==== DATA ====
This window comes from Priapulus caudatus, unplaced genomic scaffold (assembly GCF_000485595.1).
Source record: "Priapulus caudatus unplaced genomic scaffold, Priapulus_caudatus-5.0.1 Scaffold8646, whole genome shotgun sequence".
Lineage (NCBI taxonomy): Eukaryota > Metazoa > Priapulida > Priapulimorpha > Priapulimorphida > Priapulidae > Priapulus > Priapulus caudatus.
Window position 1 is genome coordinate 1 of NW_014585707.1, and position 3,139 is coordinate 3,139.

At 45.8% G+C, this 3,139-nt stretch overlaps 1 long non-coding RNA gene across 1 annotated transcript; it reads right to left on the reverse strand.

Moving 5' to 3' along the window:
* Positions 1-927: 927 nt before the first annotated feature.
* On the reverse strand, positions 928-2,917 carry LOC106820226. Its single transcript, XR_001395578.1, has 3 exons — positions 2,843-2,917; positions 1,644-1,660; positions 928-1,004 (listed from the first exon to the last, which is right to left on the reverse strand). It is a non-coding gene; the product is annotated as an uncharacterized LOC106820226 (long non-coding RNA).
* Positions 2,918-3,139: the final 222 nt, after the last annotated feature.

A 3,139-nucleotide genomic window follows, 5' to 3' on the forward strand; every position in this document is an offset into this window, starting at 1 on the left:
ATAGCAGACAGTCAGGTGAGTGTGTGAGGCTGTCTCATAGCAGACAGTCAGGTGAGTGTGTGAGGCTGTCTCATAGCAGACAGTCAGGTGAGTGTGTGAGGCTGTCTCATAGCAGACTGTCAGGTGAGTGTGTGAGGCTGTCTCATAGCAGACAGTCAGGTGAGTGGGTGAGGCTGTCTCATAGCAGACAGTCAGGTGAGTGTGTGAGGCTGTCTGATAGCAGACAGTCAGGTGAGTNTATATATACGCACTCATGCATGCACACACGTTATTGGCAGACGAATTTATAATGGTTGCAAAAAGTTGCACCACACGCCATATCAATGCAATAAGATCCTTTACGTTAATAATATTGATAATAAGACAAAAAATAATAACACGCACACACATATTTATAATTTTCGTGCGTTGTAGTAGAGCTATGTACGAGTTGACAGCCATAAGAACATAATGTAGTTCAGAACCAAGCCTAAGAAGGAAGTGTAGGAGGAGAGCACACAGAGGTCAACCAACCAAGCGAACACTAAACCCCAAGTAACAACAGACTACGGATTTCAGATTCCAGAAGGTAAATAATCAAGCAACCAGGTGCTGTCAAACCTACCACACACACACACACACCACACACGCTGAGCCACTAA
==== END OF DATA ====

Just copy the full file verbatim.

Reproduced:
This window comes from Priapulus caudatus, unplaced genomic scaffold (assembly GCF_000485595.1).
Source record: "Priapulus caudatus unplaced genomic scaffold, Priapulus_caudatus-5.0.1 Scaffold8646, whole genome shotgun sequence".
Lineage (NCBI taxonomy): Eukaryota > Metazoa > Priapulida > Priapulimorpha > Priapulimorphida > Priapulidae > Priapulus > Priapulus caudatus.
Window position 1 is genome coordinate 1 of NW_014585707.1, and position 3,139 is coordinate 3,139.

At 45.8% G+C, this 3,139-nt stretch overlaps 1 long non-coding RNA gene across 1 annotated transcript; it reads right to left on the reverse strand.

Moving 5' to 3' along the window:
* Positions 1-927: 927 nt before the first annotated feature.
* On the reverse strand, positions 928-2,917 carry LOC106820226. Its single transcript, XR_001395578.1, has 3 exons — positions 2,843-2,917; positions 1,644-1,660; positions 928-1,004 (listed from the first exon to the last, which is right to left on the reverse strand). It is a non-coding gene; the product is annotated as an uncharacterized LOC106820226 (long non-coding RNA).
* Positions 2,918-3,139: the final 222 nt, after the last annotated feature.

A 3,139-nucleotide genomic window follows, 5' to 3' on the forward strand; every position in this document is an offset into this window, starting at 1 on the left:
ATAGCAGACAGTCAGGTGAGTGTGTGAGGCTGTCTCATAGCAGACAGTCAGGTGAGTGTGTGAGGCTGTCTCATAGCAGACAGTCAGGTGAGTGTGTGAGGCTGTCTCATAGCAGACTGTCAGGTGAGTGTGTGAGGCTGTCTCATAGCAGACAGTCAGGTGAGTGGGTGAGGCTGTCTCATAGCAGACAGTCAGGTGAGTGTGTGAGGCTGTCTGATAGCAGACAGTCAGGTGAGTNTATATATACGCACTCATGCATGCACACACGTTATTGGCAGACGAATTTATAATGGTTGCAAAAAGTTGCACCACACGCCATATCAATGCAATAAGATCCTTTACGTTAATAATATTGATAATAAGACAAAAAATAATAACACGCACACACATATTTATAATTTTCGTGCGTTGTAGTAGAGCTATGTACGAGTTGACAGCCATAAGAACATAATGTAGTTCAGAACCAAGCCTAAGAAGGAAGTGTAGGAGGAGAGCACACAGAGGTCAACCAACCAAGCGAACACTAAACCCCAAGTAACAACAGACTACGGATTTCAGATTCCAGAAGGTAAATAATCAAGCAACCAGGTGCTGTCAAACCTACCACACACACACACACACCACACACGCTGAGCCACTAA